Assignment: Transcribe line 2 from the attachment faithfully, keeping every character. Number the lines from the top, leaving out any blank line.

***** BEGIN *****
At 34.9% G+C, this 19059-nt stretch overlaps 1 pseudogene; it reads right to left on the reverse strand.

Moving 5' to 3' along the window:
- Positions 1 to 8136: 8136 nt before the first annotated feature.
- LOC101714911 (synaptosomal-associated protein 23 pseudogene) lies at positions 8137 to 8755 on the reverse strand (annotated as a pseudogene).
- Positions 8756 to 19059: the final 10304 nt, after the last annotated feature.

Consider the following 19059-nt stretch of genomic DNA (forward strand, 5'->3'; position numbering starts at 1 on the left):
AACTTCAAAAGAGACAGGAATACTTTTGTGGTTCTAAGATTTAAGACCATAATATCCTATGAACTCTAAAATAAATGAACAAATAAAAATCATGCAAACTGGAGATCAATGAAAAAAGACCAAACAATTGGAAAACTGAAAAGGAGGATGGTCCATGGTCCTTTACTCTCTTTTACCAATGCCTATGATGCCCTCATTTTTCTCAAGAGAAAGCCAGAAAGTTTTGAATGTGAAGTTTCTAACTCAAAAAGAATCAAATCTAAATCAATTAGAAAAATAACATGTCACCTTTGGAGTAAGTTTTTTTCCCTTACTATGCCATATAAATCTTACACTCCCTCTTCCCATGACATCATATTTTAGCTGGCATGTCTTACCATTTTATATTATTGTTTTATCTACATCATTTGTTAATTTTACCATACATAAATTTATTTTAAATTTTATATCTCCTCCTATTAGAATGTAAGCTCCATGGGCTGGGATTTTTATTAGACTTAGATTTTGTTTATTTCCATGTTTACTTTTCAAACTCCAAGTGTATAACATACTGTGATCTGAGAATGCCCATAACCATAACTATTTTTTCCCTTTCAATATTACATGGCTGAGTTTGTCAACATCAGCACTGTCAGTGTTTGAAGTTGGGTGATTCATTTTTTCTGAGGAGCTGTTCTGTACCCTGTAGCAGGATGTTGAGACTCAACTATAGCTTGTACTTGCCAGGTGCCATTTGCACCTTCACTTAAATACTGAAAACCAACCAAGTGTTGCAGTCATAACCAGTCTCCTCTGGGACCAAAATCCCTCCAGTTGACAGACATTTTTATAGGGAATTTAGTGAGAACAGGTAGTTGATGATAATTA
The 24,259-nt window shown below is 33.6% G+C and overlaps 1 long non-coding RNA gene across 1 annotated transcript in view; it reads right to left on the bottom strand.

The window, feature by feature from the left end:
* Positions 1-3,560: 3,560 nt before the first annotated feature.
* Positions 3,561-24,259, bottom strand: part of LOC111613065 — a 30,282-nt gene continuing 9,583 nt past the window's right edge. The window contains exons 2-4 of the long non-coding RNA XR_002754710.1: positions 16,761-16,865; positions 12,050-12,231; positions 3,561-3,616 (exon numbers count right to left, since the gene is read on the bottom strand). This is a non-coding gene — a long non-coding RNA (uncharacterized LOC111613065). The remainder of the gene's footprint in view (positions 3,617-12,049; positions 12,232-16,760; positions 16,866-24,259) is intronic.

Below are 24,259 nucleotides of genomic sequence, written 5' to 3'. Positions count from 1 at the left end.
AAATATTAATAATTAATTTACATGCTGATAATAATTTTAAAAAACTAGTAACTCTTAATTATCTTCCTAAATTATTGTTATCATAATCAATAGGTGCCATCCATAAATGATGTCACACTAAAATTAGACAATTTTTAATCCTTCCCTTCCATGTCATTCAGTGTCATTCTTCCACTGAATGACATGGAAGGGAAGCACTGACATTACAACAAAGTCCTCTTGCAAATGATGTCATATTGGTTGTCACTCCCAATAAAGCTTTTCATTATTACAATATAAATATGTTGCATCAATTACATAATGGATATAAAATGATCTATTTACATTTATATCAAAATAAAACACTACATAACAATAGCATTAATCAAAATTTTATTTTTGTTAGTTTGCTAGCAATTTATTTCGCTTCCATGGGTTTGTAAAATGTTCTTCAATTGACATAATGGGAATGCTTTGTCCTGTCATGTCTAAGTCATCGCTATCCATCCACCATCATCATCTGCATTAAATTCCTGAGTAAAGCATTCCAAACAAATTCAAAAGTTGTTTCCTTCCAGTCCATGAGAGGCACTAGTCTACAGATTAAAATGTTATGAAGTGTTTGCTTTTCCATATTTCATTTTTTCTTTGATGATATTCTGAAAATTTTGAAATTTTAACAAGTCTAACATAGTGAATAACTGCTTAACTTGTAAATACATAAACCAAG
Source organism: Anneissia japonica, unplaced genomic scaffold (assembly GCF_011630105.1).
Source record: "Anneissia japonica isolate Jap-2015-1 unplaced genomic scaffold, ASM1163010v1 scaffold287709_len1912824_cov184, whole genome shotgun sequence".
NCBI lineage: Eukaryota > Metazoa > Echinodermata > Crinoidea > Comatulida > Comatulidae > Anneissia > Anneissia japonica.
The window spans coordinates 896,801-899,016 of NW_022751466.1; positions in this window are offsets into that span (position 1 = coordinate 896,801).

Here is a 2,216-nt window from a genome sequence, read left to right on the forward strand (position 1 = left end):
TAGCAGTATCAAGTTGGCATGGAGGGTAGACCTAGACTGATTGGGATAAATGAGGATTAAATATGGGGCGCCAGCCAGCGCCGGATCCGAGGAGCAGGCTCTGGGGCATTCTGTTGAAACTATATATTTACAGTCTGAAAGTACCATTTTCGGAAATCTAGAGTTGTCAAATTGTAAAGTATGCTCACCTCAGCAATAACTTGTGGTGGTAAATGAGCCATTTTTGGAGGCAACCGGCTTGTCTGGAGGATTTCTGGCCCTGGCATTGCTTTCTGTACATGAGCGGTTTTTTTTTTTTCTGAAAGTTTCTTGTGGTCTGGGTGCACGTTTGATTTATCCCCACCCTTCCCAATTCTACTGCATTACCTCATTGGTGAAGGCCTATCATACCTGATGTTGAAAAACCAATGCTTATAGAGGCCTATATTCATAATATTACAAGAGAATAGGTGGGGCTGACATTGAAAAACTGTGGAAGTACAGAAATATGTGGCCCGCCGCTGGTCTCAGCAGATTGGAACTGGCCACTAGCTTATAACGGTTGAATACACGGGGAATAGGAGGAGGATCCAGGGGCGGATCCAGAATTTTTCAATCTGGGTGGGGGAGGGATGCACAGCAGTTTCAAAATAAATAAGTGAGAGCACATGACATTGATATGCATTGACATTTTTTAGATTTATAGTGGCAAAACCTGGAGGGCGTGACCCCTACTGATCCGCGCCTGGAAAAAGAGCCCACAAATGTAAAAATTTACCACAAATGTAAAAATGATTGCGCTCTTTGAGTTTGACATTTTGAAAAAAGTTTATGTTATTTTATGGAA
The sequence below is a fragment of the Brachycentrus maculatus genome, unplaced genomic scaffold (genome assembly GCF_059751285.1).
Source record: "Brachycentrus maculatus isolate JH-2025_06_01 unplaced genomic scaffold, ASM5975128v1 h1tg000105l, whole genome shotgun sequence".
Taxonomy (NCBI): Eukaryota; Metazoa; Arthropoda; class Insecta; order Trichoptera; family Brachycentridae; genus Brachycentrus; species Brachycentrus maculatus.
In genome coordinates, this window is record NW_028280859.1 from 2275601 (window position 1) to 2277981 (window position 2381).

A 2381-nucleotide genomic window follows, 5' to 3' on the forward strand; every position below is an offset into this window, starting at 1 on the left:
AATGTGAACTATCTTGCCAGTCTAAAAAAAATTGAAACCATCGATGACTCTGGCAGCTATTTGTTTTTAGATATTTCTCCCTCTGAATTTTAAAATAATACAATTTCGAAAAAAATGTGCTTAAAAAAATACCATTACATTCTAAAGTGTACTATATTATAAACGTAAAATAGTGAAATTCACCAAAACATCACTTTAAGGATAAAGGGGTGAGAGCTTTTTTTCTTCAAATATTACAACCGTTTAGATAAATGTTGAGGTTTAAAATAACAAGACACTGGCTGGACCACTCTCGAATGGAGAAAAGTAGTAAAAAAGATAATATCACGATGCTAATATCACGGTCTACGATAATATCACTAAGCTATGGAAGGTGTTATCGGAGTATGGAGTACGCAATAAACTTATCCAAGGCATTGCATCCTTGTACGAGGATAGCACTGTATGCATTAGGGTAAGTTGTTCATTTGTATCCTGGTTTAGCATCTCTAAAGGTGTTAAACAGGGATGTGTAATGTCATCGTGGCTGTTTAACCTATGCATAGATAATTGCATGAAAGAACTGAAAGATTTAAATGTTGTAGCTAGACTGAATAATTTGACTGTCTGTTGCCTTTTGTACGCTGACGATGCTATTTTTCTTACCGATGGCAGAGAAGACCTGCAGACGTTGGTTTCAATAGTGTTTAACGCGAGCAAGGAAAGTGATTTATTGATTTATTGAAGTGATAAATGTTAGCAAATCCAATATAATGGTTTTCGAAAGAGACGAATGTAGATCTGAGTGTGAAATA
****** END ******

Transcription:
Moving 5' to 3' along the window: